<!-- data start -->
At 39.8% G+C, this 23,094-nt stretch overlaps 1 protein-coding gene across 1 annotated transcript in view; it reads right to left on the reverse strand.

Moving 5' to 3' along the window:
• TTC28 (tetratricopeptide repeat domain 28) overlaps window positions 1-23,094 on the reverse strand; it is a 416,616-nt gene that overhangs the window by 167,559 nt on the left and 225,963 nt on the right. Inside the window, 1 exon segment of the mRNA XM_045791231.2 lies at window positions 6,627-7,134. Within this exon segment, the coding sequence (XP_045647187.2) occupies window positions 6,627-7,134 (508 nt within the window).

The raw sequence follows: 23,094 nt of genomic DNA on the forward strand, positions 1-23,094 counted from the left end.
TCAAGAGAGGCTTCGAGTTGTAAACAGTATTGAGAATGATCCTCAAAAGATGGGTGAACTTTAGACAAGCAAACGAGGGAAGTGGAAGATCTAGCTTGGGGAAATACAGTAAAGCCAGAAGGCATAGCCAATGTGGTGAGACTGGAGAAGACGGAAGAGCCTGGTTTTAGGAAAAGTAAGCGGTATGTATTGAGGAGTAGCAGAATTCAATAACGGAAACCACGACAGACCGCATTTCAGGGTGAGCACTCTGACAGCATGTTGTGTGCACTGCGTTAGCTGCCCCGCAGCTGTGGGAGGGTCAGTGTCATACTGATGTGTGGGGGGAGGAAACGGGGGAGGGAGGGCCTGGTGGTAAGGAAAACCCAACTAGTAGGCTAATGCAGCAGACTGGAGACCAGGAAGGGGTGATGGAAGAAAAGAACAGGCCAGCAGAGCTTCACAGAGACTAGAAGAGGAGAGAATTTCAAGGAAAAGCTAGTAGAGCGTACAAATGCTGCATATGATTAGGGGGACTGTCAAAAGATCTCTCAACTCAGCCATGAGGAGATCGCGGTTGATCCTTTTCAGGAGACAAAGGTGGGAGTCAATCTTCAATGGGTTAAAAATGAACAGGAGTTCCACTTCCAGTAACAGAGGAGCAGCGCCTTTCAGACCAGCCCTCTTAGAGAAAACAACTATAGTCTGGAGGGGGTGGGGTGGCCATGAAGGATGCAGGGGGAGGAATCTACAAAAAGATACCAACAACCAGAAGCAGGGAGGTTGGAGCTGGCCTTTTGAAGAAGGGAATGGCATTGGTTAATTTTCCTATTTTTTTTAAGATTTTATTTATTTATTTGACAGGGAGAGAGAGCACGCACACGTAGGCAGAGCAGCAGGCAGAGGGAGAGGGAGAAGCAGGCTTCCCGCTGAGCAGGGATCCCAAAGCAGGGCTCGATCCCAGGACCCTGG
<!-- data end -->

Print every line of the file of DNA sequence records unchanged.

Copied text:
At 39.8% G+C, this 23,094-nt stretch overlaps 1 protein-coding gene across 1 annotated transcript in view; it reads right to left on the reverse strand.

Moving 5' to 3' along the window:
• TTC28 (tetratricopeptide repeat domain 28) overlaps window positions 1-23,094 on the reverse strand; it is a 416,616-nt gene that overhangs the window by 167,559 nt on the left and 225,963 nt on the right. Inside the window, 1 exon segment of the mRNA XM_045791231.2 lies at window positions 6,627-7,134. Within this exon segment, the coding sequence (XP_045647187.2) occupies window positions 6,627-7,134 (508 nt within the window).

The raw sequence follows: 23,094 nt of genomic DNA on the forward strand, positions 1-23,094 counted from the left end.
TCAAGAGAGGCTTCGAGTTGTAAACAGTATTGAGAATGATCCTCAAAAGATGGGTGAACTTTAGACAAGCAAACGAGGGAAGTGGAAGATCTAGCTTGGGGAAATACAGTAAAGCCAGAAGGCATAGCCAATGTGGTGAGACTGGAGAAGACGGAAGAGCCTGGTTTTAGGAAAAGTAAGCGGTATGTATTGAGGAGTAGCAGAATTCAATAACGGAAACCACGACAGACCGCATTTCAGGGTGAGCACTCTGACAGCATGTTGTGTGCACTGCGTTAGCTGCCCCGCAGCTGTGGGAGGGTCAGTGTCATACTGATGTGTGGGGGGAGGAAACGGGGGAGGGAGGGCCTGGTGGTAAGGAAAACCCAACTAGTAGGCTAATGCAGCAGACTGGAGACCAGGAAGGGGTGATGGAAGAAAAGAACAGGCCAGCAGAGCTTCACAGAGACTAGAAGAGGAGAGAATTTCAAGGAAAAGCTAGTAGAGCGTACAAATGCTGCATATGATTAGGGGGACTGTCAAAAGATCTCTCAACTCAGCCATGAGGAGATCGCGGTTGATCCTTTTCAGGAGACAAAGGTGGGAGTCAATCTTCAATGGGTTAAAAATGAACAGGAGTTCCACTTCCAGTAACAGAGGAGCAGCGCCTTTCAGACCAGCCCTCTTAGAGAAAACAACTATAGTCTGGAGGGGGTGGGGTGGCCATGAAGGATGCAGGGGGAGGAATCTACAAAAAGATACCAACAACCAGAAGCAGGGAGGTTGGAGCTGGCCTTTTGAAGAAGGGAATGGCATTGGTTAATTTTCCTATTTTTTTTAAGATTTTATTTATTTATTTGACAGGGAGAGAGAGCACGCACACGTAGGCAGAGCAGCAGGCAGAGGGAGAGGGAGAAGCAGGCTTCCCGCTGAGCAGGGATCCCAAAGCAGGGCTCGATCCCAGGACCCTGG